Larry J. Martin, Office of the Lieutenant Governor, 608-266-3516
Wisconsin’s Minimum Wage Has Not Been Raised in Seven Years;
Increase Overwhelmingly Supported by Both Business and Labor
GREEN BAY – At a news conference at the Brown County Job Center in Green Bay
today, Lieutenant Governor Barbara Lawton urged Republican lawmakers to
approve a long overdue increase in the state’s minimum wage. The increase is
supported unanimously by business and labor representatives on a Minimum
Wage Advisory Council appointed by Governor Jim Doyle. Only two members of
the Council voted against the increase – both Republican lawmakers.
“Wisconsin’s minimum wage has not been increased since 1997. Too many
people working at the minimum wage are still struggling to make ends meet,”
said the Lieutenant Governor, who was joined at the event by Senator Dave
Hansen, a member of the Advisory Council, and business, labor, and community
leaders. “These workers have not received a raise in seven years. It is
time to give these hard working families the raise they deserve and have
Earlier this year, at the direction of the Governor, the Department of
Workforce Development (DWD) advanced an administrative rule that would
increase the hourly minimum wage from $5.15 an hour to $5.70 this year and
$6.50 next year. The two-step increase will benefit an estimated 200,000
Wisconsin citizens working minimum wage or low wage jobs, many of them
single mothers, who are turning increasingly to food pantries to help feed
A few Republican lawmakers have used their positions of power to block the
first increase in seven years, said the Lieutenant Governor. In late July,
Senator Tom Reynolds of West Allis, chairman of the Senate Labor Committee,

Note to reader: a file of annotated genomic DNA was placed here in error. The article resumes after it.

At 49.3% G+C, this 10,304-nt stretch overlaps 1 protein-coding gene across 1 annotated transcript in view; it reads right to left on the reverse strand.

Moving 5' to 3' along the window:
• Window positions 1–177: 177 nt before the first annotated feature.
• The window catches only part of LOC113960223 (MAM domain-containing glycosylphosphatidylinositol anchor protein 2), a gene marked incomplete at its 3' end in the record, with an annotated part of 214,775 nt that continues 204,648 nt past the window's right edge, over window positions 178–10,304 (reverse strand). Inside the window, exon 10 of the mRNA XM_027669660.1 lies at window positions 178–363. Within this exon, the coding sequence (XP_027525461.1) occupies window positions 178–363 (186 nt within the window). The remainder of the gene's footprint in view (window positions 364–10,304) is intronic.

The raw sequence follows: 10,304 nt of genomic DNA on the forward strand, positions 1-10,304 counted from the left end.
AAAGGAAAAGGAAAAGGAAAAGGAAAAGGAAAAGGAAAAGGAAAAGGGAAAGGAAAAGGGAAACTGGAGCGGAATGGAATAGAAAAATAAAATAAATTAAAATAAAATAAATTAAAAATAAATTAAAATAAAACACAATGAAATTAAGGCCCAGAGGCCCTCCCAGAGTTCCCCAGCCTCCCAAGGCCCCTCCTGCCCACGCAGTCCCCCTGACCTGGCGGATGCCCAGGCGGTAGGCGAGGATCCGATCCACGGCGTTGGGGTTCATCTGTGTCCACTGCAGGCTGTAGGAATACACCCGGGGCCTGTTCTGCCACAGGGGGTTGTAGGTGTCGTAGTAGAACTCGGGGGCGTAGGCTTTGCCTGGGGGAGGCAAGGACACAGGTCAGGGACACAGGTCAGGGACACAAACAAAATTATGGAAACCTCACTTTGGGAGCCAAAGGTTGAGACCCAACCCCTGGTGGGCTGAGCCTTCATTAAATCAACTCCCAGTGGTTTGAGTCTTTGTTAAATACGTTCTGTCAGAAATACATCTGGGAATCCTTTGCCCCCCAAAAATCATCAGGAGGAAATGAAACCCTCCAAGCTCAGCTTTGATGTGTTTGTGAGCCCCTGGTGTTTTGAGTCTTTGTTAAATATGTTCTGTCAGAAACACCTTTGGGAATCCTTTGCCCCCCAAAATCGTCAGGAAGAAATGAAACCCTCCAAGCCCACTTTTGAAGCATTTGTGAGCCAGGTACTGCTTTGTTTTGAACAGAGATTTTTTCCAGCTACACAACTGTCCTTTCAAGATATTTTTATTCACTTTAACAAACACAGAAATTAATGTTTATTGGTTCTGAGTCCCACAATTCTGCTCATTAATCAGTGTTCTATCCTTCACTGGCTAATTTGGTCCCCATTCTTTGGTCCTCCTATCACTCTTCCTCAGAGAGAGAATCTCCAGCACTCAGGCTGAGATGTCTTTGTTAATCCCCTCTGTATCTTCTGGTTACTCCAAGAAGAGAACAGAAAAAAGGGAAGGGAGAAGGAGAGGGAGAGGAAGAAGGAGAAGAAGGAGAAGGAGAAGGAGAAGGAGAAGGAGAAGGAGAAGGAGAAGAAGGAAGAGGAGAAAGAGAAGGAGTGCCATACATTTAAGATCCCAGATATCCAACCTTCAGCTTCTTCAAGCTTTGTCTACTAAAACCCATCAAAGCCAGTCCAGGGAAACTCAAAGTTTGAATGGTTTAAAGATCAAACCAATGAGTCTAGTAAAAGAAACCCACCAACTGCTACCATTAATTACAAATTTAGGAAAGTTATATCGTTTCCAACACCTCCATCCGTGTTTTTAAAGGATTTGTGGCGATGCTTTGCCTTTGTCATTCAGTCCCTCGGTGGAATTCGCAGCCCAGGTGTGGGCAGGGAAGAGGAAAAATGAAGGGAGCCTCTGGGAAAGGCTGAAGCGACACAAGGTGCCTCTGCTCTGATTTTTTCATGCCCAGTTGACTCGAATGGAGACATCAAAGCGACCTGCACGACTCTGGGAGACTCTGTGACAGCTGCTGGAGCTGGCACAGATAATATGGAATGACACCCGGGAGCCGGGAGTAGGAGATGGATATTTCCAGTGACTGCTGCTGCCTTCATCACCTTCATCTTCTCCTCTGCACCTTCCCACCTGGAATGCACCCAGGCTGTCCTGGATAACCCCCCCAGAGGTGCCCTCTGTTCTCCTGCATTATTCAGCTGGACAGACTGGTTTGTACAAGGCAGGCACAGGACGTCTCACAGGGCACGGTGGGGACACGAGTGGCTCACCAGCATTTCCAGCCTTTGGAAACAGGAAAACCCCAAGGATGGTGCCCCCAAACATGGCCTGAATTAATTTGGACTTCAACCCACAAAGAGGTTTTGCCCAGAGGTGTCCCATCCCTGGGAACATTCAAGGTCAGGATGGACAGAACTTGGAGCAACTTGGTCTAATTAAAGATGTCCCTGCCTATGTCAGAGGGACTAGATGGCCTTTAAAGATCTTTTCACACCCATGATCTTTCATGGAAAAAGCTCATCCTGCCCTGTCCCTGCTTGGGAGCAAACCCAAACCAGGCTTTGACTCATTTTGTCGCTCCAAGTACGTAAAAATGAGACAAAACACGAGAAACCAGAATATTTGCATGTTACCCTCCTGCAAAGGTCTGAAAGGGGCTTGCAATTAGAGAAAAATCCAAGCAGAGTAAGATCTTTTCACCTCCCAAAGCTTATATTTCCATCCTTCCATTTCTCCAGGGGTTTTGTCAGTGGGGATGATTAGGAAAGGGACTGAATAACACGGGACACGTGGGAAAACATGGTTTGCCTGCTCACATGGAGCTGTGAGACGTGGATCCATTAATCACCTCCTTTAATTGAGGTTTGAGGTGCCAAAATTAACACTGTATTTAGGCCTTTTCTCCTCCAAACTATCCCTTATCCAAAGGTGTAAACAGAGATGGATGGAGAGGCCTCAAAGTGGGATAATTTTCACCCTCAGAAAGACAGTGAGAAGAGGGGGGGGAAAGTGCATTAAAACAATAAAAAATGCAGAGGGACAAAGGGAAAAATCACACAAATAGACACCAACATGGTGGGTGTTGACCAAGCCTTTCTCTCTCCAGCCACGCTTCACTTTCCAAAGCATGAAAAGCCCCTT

abruptly put the rule to a vote without a public hearing. The committee
objected to the rule on a 3-2 party-line vote.
On Thursday, the Legislature’s Joint Committee for Review of Administrative
Rules will decide whether to let the increase take effect, or join the
Senate Labor Committee in objecting to the DWD rule.
“On Thursday, Republican legislators will choose between helping those
hundreds of thousands of Wisconsin citizens working at the minimum wage, or
joining extreme Republicans in blocking this long-overdue increase,”
Lieutenant Governor Lawton said. “I would hope that these lawmakers would
choose to stand behind the working poor.”
An estimated 200,000 Wisconsin citizens currently work in minimum wage or
low wage jobs. While many are young people, nearly half are over 25 years
of age. Nearly two out of every three are women. More often than not, they
are single parents, struggling to support themselves and their children.
And, while many are part-time workers, almost one-third work full time at
the minimum wage.
“An increase in the minimum wage will help these hard working citizens
better provide for themselves and their families,” Lt. Governor Lawton said.
“A working mother, after putting in a full day’s work, should not have to go
to a food pantry to feed her kids because she’s not earning enough to make
ends meet. We must raise the minimum wage.”